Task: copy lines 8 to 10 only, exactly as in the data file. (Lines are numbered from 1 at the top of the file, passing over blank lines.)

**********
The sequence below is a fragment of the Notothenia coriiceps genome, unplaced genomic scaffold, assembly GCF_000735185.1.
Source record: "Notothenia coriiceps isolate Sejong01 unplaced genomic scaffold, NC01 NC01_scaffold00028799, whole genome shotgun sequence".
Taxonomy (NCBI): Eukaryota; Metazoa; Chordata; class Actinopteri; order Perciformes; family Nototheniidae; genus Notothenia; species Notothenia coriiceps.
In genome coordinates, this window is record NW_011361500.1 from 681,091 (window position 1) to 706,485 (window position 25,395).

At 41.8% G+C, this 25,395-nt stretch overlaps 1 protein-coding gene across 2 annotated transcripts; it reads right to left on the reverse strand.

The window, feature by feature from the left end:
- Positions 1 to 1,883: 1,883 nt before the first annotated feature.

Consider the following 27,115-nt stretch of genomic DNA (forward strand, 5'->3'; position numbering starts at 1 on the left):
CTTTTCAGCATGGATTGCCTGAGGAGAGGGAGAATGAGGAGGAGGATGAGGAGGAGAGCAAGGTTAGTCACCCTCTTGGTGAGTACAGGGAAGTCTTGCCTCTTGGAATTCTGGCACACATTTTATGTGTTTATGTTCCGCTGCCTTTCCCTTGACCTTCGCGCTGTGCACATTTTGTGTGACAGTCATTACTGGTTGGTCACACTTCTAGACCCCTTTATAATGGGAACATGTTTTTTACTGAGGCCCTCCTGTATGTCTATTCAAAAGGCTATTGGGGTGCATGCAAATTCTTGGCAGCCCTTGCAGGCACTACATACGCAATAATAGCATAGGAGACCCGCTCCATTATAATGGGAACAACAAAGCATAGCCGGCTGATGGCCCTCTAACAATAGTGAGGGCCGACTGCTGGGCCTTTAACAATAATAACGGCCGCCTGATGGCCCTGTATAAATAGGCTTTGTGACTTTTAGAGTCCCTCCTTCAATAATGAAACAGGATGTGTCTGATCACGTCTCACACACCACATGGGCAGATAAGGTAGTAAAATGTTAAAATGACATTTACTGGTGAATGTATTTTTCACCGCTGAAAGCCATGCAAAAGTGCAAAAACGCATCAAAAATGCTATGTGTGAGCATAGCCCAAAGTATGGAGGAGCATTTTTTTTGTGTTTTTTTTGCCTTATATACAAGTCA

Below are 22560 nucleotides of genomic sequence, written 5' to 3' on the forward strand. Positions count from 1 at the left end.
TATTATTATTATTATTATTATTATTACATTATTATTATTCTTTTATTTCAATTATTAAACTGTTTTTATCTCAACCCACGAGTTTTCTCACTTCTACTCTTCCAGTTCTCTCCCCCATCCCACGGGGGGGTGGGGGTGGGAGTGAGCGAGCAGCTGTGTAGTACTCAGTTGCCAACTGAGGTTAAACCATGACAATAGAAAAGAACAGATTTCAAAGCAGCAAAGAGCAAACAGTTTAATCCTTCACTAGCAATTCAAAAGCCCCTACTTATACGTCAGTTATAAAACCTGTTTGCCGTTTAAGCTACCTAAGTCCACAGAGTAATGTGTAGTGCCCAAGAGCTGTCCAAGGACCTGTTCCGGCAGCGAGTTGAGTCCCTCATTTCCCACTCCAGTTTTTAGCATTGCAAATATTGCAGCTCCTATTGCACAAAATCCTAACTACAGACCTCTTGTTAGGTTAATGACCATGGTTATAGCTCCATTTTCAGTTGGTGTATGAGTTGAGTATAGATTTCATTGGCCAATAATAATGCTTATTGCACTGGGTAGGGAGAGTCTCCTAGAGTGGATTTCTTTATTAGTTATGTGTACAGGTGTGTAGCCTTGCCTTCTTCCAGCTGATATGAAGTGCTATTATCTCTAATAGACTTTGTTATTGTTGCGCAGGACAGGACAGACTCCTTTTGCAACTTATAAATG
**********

Consider the following 27,115-nt stretch of genomic DNA (forward strand, 5'->3'; position numbering starts at 1 on the left):
CTTTTCAGCATGGATTGCCTGAGGAGAGGGAGAATGAGGAGGAGGATGAGGAGGAGAGCAAGGTTAGTCACCCTCTTGGTGAGTACAGGGAAGTCTTGCCTCTTGGAATTCTGGCACACATTTTATGTGTTTATGTTCCGCTGCCTTTCCCTTGACCTTCGCGCTGTGCACATTTTGTGTGACAGTCATTACTGGTTGGTCACACTTCTAGACCCCTTTATAATGGGAACATGTTTTTTACTGAGGCCCTCCTGTATGTCTATTCAAAAGGCTATTGGGGTGCATGCAAATTCTTGGCAGCCCTTGCAGGCACTACATACGCAATAATAGCATAGGAGACCCGCTCCATTATAATGGGAACAACAAAGCATAGCCGGCTGATGGCCCTCTAACAATAGTGAGGGCCGACTGCTGGGCCTTTAACAATAATAACGGCCGCCTGATGGCCCTGTATAAATAGGCTTTGTGACTTTTAGAGTCCCTCCTTCAATAATGAAACAGGATGTGTCTGATCACGTCTCACACACCACATGGGCAGATAAGGTAGTAAAATGTTAAAATGACATTTACTGGTGAATGTATTTTTCACCGCTGAAAGCCATGCAAAAGTGCAAAAACGCATCAAAAATGCTATGTGTGAGCATAGCCCAAAGTATGGAGGAGCATTTTTTTTGTGTTTTTTTTGCCTTATATACAAGTCA

Below are 22560 nucleotides of genomic sequence, written 5' to 3' on the forward strand. Positions count from 1 at the left end.